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Bust Rust

You can easily remove rust in one of two ways: Scrub with a commercial cleaner and an abrasive pad, or power it off using a spinning wire-wheel brush in a drill. Both methods work well, but with key differences you should know about.

Continued on page 2:  Tough rust cleaners


Comments (20)
Done it myself wrote:

Again it depends on the amount and depth of the rust. I use wd40 and sand with orbital sander and either 120 or 220 grit, then clean completely with paint thinner then finally coat with johnson paste wax.

10/20/2015 06:48:29 AM Report Abuse
mywildflower wrote:

Equal parts water and 5% vinegar solution (from the grocery store)

7/30/2015 06:37:51 PM Report Abuse
roberthitchins wrote:

@egates07 wrote "what do we get when we mix hydrogen and air? H2O of course". This is incorrect. Hydrogen is a diatomic gas and CANNOT combine with oxygen (another diatomic gas) without a lot of energy. Combining the two at normal pressure/temperature will never result in H20. Rust formation requires a relative humidity of at least 50%. Check out for details as to how rust REALLY forms.

7/23/2015 12:28:45 PM Report Abuse
jsmallho_219976 wrote:

I use Meguires automotive products. If the rust is light, Meguires Cleaner Wax works well. If the rust is heavy use a Medium Cut Polishing Compound, then the wax. It protects and also makes the table slick.

7/23/2015 09:57:11 AM Report Abuse wrote:

you can scrape a lot of rust dust off with a razor blade, you use to remove paint off glass no sludge or nasty slurry just rust dust

5/28/2015 07:35:07 PM Report Abuse
abibbero wrote:

My recent move from Colorado to Florida taught me about the need for rust mitigation very quickly. After using the WD40 and green scotch brite pad method to remove the rust. I then turned to the local boaters for suggestions about long term care. West Marine Corrosion Block is the trick. I have been using it for a year now and everything still looks great.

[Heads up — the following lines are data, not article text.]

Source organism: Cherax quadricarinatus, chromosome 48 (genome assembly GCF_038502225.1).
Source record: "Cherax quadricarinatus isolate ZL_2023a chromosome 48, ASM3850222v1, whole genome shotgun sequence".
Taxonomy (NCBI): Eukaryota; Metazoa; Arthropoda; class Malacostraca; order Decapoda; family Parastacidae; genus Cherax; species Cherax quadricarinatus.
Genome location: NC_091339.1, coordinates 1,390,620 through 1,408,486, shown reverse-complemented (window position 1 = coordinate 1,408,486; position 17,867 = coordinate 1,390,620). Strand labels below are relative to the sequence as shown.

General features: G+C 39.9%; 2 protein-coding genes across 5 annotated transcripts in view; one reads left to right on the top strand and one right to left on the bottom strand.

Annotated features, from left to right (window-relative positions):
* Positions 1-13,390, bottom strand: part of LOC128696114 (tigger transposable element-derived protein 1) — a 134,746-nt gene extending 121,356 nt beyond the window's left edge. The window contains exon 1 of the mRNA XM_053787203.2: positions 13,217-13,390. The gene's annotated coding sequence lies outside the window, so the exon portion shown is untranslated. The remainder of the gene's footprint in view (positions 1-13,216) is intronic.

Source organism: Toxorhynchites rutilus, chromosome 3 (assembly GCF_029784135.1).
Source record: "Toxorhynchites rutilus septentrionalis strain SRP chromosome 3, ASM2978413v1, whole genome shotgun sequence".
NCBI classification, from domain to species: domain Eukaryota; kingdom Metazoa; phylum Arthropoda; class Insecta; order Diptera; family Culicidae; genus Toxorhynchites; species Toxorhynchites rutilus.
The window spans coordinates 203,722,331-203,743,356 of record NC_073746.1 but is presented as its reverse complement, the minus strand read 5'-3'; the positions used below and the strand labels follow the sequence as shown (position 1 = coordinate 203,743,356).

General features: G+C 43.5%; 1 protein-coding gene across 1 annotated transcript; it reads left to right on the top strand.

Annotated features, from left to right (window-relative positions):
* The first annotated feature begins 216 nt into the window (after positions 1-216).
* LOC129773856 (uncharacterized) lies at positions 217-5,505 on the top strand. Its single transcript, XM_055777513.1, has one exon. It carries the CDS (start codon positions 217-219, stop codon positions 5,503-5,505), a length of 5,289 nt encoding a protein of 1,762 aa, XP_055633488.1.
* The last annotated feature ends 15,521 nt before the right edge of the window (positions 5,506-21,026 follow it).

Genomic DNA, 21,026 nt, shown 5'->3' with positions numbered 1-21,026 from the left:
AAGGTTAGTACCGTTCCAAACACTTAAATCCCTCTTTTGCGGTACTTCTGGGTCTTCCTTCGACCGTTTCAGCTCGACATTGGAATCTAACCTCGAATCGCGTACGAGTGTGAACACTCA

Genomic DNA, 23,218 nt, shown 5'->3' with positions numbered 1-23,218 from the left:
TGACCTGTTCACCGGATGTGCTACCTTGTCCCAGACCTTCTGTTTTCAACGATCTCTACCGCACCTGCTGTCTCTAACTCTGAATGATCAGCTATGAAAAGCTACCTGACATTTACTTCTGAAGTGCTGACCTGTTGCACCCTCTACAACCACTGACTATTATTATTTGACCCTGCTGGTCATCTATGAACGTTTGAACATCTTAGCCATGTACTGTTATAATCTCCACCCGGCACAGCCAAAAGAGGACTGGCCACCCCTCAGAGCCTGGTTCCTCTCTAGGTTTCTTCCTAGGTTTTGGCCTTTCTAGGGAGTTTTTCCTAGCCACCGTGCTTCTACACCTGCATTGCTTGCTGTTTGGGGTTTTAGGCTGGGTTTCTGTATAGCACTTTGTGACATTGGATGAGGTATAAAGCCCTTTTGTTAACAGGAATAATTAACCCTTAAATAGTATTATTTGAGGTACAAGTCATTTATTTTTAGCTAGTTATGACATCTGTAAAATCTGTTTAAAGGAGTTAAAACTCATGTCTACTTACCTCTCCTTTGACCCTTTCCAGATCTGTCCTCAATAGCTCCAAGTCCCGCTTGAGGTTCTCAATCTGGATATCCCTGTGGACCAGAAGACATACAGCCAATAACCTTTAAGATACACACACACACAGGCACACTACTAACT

5/28/2015 09:51:47 AM Report Abuse
Plastic Man wrote:

Been using Johnsons paste wax for years now, just wipe on a thin coat and leave it. One winter the temperature jumped up from freezing to 60 degrees F and all my cast iron tops were sweating. That time I used Boeshield T-9 and let it dry. Saved everythibng from even the slightest rust.

3/9/2015 09:16:29 AM Report Abuse
doneby94441 wrote:

A couple years ago I was restoring a bunch of old planes. I bought a couple gallons of Evapo-Rust and put the plane parts in a bath for a day or two. Then polished off the scale with steel wool or a dremel tool brass brush. Nice look and doesn't remove all the patina.

8/29/2014 09:16:55 AM Report Abuse
doneby94441 wrote:

I never much cared for T9. It didn't seem to protect all that well and made my saw table a bit sticky. I recently read about CRC's 3-36 Multi-Purpose Lubricany and Corrosion Inhibitor and I've become a believer. Spray it on, rub it around so every things is wetted, and let it dry.

8/29/2014 09:13:58 AM Report Abuse
garyhill wrote:

I've been using paste wax for years, it has served me well.

8/28/2014 09:36:46 PM Report Abuse
jaglfr1248 wrote:

Whenever I get rust on my 66 year old cast iron table saw top I use WD-40 & a piece of fine grit (300) emery paper. It leaves a fine protection on my saw when I'm done.

8/28/2014 09:02:43 PM Report Abuse
pi.gregoire wrote:

I seal my cast iron tables with flore paste wax.

8/28/2014 05:47:50 PM Report Abuse

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